period of adjustment: the young and the zestless

He certainly was a plausible writer, a bird dog’s instinct for the presently relevant theme. What Tennessee Williams did lack was a love for individual personality that was part of the fever of a true storyteller. In its stead was displayed a preoccupation with general symptoms that was more in the purview health care therapists. It was an automation of fashionable predicament but done very cleverly, and honorably, so that the senses could not differentiate the human surrogates from God’s creatures. But, there is a kind of animal instinct, something profound, that rejects what schooled eyes and ears may be willing to accept; it puts one in a sort of yellow mood, a bit depressing because such excellent simulacra did not pass the tests by which every species recognizes its own.

—The SF Playhouse presents Tennessee Williams’ Period Of Adjustment to celebrate the 100th anniversary of the great American playwright’s birth. A departure from Williams’ dark dramas, Period of Adjustment was written partly in response to a columnist’s question asking why his plays were always “plunging into the sewers.” It’s Christmas Eve in High Point, 1958. Ralph Bates is a Korean War hero facing problems with his in-laws. George has just married the beautiful and naïve Isabel, but he’s suffering “the shakes.” George takes his new bride to meet his friend and former comrade for the holiday celebrations, but as the snow settles outside, the idyllic Christmas scene begins to dissolve—Read More:

The dramatists problem of securing an adequate response is highlighted in  William’s Period of Adjustment, skillfully written in the vernacular of the then present-day concern. And his serious comedy is actually dulling to the spirit. Williams is concerned, as in his succession of violent tragedies, with the guilt of impotence, the horror of castration, and the danger of the devouring female. At least valid concerns symbolically, and at least he was driven from within, not attracted from without. Williams was always a man who saw himself as a back to the wall type in an extreme situation to which he had to extricate himself from; a sort of art as therapy for him with all the savage and endless debate that surrounds it.

Period of Adjustment concerns two couples who at the beginning of the play find themselves mentally and physically estranged and who, at the final curtain, are tumbling into their respective beds with the happiest anticipations. Good for them. Whew! Problem is an audience, a reader, has been obliged to wait for several hours while they made their trek through the psychological rain forest, and melancholy session it seems founded on being.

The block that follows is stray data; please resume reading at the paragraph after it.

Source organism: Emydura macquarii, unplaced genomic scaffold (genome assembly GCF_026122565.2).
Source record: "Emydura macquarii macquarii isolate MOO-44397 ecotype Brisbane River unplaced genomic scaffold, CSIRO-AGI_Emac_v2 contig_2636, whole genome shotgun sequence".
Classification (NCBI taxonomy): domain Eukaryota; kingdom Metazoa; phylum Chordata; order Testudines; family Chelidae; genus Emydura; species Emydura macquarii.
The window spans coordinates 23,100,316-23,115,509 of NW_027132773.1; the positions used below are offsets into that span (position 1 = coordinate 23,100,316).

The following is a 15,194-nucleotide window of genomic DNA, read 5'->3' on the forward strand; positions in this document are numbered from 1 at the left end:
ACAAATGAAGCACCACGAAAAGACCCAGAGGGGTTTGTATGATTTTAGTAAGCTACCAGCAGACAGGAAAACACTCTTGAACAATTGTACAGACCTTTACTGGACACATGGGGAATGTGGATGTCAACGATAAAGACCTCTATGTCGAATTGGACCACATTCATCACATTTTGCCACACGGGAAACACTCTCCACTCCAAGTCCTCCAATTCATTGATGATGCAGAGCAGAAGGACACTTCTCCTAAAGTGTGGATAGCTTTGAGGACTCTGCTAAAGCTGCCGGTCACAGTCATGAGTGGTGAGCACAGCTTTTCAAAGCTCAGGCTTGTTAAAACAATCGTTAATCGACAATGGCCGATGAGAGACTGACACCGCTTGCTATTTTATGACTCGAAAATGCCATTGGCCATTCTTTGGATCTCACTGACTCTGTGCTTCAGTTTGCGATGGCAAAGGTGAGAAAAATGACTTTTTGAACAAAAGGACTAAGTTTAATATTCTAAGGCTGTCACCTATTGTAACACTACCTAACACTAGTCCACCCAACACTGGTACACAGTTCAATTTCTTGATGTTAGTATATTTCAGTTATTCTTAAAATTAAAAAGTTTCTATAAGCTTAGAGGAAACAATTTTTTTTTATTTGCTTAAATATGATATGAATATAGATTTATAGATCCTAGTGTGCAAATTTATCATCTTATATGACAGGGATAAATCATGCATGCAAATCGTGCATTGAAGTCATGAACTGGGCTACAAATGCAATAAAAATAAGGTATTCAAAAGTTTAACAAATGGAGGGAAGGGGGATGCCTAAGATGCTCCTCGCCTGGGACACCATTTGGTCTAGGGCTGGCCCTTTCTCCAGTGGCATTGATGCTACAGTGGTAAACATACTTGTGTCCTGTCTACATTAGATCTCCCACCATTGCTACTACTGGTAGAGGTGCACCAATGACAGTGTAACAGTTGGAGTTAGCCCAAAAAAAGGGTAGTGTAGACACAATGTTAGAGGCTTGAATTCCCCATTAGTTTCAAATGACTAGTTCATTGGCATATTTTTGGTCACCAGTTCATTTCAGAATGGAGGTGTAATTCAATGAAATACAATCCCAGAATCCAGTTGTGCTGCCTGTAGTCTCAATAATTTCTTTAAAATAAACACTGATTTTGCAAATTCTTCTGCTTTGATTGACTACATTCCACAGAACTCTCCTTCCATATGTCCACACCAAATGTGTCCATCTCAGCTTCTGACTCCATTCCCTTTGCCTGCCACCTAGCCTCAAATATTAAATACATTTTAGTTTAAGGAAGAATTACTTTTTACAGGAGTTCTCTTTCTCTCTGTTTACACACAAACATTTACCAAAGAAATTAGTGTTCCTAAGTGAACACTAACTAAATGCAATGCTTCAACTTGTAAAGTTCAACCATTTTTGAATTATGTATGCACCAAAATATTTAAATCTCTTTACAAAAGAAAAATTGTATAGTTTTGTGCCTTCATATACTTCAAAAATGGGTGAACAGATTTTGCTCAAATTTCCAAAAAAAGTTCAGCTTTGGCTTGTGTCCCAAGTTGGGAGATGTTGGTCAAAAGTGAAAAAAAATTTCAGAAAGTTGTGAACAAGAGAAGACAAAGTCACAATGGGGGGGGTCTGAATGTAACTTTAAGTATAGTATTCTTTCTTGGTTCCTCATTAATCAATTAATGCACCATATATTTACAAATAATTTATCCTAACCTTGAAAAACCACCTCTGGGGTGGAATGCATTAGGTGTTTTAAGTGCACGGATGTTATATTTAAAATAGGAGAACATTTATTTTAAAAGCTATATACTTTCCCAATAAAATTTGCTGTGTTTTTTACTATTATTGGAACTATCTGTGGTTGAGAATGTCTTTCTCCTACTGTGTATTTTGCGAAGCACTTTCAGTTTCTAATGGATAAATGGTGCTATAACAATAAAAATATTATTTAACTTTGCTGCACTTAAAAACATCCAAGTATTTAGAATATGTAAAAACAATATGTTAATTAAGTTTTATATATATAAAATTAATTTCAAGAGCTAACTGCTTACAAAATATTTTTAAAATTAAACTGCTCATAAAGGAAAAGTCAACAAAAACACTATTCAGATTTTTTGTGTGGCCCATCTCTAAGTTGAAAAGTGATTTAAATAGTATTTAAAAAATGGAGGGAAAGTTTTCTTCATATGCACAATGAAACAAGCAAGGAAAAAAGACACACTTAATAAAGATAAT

—This was the first feature-length film directed by the very successful George Roy Hill. Based on a Tennessee Williams’ novel, this standard comedy-drama focuses on two married couples who are both having a hard time of it, at least for now. The first couple, Isabel and George Haverstick (Jane Fonda in an early role, and Jim Hutton), are in trouble because George has bouts of intense fear ultimately brought on by his need to appear to be as macho as he can — basically his problem is performance anxiety. The second couple, Ralph and Dorothea Baitz (Tony Franciosa and Lois Nettleton) have their problems centering on the fact that he married her for her money — and she knows it. What she may not realize is that after six years of marriage he has fallen in love with her.—Read More:

Conformity is depressing, and these William’s characters are really worse than conformist: they are composites. They are probably not by design, but as the inevitable result of William’s method. The premise that evil will devour the most unremarkable flesh leads Williams to work with clay so common, that the breath of life never enters. He derives his people by averages that approach homogeneity. The characters in Period of Adjustment are real not by intuition, but by definition: they are compiled from all the T.V. ads, suburban sociologies, Rockwell covers, magazine stories that passed before Williams’s suffering ears and eyes. The result is not real or genine people, but statistical tropes we are expected to recognize. But neuroses do not look plausible in manikins, and sympathy wavers and turns rancid when its object is a generalization. It becomes the inspidity of human suffering. Relief comes when you see that though the suffering may actually be genuine, the humanity in this instance is only an advertising dummy.

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